Influential voices line up for Green Mountain lookout
Source: Everett Herald – Gale Fiege
Federal lawmakers are asking the Department of Agriculture to save the Green Mountain lookout.
U.S. Rep. Rick Larsen and Sens. Patty Murray and Maria Cantwell earlier this week sent a letter to Agriculture Secretary Tom Vilsack urging him to "use all legal means" to protect the forest fire lookout in Glacier Peak Wilderness of the Mount Baker-Snoqualmie National Forest.
In March, U.S. District Court Judge John Coughenour ruled in favor of the Montana-based Wilderness Watch, which sued the U.S. Forest Service, claiming the federal Wilderness Act was violated when a helicopter was used to repair the lookout. Coughenour ordered the lookout be removed from the wilderness.
The federal Department of Justice, in its defense the Forest Service, filed a brief in early May asking the judge to amend his order to give the Forest Service discretion over the lookout. The government attorneys argued that the lookout can remain without violating the National Environmental Policy Act. This week, Wilderness Watch responded by saying that the government's motion has no merit.
The Justice Department is expected to file an appeal of the judge's ruling, said Darrington District Ranger Peter Forbes.
Larsen, Murray and Cantwell, in their letter to the Agriculture secretary, said the historic lookout should be protected.
"Many of our constituents have told us how important the lookout is to the community," the letter reads. "The lookout is an important part of the region, and reflects a unique and vanishing part of the Pacific Northwest's heritage. It is one of few surviving fire lookouts in the West, and only one of six such lookouts within a wilderness area. It was also an early warning station during World War II to alert citizens to possible aerial invasion. The Washington State Trust for Historic Preservation named it one of the 10 most-endangered buildings last year."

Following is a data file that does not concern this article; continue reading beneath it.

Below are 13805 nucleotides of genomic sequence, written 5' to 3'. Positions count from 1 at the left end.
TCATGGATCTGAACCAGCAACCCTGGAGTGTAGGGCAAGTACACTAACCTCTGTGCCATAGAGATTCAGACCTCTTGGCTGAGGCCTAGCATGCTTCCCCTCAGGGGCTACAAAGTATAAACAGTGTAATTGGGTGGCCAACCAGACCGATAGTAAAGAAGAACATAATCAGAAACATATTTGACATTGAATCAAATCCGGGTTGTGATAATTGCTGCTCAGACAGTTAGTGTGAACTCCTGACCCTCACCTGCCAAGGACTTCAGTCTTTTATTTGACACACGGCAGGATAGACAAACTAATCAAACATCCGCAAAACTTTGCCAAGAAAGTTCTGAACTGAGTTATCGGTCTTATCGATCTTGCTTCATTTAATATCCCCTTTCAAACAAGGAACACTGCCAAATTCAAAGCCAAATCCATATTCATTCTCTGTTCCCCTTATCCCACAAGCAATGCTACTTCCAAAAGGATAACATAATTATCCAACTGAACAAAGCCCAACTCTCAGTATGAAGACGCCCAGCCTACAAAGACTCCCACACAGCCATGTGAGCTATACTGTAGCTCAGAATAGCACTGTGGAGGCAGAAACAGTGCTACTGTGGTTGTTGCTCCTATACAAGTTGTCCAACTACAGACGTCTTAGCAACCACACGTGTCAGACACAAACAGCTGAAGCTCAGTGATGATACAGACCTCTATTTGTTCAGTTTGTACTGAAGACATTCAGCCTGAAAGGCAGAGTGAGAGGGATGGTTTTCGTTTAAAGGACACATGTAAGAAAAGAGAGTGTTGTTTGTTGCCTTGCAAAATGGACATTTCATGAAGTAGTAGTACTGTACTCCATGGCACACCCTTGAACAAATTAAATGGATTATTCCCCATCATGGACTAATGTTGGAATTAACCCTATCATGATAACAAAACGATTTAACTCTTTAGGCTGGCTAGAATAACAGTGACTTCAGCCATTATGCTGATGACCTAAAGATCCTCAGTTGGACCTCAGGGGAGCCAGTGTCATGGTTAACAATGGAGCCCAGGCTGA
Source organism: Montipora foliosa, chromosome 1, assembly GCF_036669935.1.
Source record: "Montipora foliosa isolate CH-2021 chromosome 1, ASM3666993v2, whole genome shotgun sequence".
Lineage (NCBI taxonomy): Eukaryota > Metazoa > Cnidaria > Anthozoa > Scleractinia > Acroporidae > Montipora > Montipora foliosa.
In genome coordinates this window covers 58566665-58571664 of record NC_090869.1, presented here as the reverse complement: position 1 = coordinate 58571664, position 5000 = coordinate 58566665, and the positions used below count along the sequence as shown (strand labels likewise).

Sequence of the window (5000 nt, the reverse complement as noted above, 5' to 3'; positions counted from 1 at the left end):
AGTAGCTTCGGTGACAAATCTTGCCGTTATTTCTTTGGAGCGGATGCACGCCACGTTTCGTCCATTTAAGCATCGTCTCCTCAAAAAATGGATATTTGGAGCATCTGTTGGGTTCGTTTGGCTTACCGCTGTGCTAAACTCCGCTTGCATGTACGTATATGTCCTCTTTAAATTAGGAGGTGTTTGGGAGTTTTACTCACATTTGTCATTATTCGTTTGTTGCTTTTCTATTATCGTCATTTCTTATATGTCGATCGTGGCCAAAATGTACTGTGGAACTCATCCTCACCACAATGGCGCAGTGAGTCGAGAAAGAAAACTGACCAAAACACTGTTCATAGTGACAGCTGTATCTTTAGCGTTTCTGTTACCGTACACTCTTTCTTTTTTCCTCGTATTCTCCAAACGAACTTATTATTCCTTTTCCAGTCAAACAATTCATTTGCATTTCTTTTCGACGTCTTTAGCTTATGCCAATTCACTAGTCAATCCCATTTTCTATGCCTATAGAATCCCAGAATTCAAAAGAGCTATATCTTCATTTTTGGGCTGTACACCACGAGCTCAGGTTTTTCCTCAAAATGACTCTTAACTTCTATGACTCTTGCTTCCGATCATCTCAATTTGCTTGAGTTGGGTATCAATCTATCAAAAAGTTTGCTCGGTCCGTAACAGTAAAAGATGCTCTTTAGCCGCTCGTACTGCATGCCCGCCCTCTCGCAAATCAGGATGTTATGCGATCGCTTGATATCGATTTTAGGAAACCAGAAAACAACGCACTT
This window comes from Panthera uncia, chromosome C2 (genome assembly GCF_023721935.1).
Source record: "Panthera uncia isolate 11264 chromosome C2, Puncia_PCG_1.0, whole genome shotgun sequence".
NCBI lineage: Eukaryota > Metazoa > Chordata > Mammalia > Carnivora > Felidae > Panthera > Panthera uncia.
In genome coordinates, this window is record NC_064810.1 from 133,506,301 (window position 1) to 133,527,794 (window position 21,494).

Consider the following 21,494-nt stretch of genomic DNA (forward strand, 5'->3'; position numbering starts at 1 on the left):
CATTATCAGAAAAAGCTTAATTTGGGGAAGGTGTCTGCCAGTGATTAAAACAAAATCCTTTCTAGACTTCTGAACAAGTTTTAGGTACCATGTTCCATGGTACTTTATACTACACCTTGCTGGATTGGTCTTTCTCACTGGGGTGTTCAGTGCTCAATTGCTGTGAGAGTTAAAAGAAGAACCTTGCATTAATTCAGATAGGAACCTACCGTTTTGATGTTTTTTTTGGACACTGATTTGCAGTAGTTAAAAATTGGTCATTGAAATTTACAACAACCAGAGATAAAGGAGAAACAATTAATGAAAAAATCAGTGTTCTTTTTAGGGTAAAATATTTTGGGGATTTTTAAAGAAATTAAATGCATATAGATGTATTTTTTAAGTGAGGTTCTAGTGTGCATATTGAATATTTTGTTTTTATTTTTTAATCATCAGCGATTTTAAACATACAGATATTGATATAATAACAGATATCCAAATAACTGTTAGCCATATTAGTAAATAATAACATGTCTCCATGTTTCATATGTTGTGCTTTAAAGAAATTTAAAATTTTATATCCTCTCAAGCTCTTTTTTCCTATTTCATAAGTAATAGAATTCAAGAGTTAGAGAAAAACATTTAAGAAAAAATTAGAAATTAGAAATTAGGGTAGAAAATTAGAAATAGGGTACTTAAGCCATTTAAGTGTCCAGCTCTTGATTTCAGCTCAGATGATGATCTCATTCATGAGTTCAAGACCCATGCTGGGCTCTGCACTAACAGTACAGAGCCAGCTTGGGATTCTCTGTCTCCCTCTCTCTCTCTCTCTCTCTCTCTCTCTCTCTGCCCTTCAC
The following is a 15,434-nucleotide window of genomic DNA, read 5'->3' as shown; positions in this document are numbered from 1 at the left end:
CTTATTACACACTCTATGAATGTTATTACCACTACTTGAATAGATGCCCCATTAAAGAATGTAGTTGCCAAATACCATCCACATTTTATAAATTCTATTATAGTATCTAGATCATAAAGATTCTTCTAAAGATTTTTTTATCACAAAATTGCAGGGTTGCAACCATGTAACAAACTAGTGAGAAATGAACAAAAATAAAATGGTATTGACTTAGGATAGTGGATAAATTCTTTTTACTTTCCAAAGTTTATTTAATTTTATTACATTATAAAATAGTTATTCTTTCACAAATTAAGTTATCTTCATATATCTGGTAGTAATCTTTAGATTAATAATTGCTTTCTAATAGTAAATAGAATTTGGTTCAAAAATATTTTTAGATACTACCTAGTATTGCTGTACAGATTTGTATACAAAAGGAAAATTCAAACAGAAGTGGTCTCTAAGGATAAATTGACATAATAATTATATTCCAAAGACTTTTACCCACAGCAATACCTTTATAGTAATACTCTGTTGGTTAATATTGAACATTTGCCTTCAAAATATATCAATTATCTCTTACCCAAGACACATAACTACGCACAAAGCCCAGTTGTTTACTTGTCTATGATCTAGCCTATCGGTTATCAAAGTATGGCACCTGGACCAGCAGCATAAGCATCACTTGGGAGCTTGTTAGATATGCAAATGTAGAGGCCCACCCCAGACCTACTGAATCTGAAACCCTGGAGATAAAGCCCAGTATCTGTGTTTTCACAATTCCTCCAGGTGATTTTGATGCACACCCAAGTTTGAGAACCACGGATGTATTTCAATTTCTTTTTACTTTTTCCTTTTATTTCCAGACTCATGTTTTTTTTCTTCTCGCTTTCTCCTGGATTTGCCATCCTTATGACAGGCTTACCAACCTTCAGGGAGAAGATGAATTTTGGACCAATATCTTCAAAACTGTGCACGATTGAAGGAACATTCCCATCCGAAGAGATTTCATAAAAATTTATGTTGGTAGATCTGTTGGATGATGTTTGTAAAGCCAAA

George Nickas, executive director of Wilderness Watch, said people with concerns about history believe their activities should be exempt from laws protecting the wilderness. He maintains that the Wilderness Act needs to be held to a rigorous standard.
The Forest Service has maintained that the lookout was restored, not reconstructed, and that the historical significance of the forest fire lookout made it an allowable project, including the use of the helicopter. The lookout is on national and state registers of historic places.
The Snohomish County Council, the Darrington Town Council, the Darrington Historical Society and many recreational user groups have voiced support for saving the lookout.
The forest fire lookout was built in the summer of 1933, when a Civilian Conservation Corps crew climbed 6,500-foot Green Mountain in the North Cascade Range east of Darrington.
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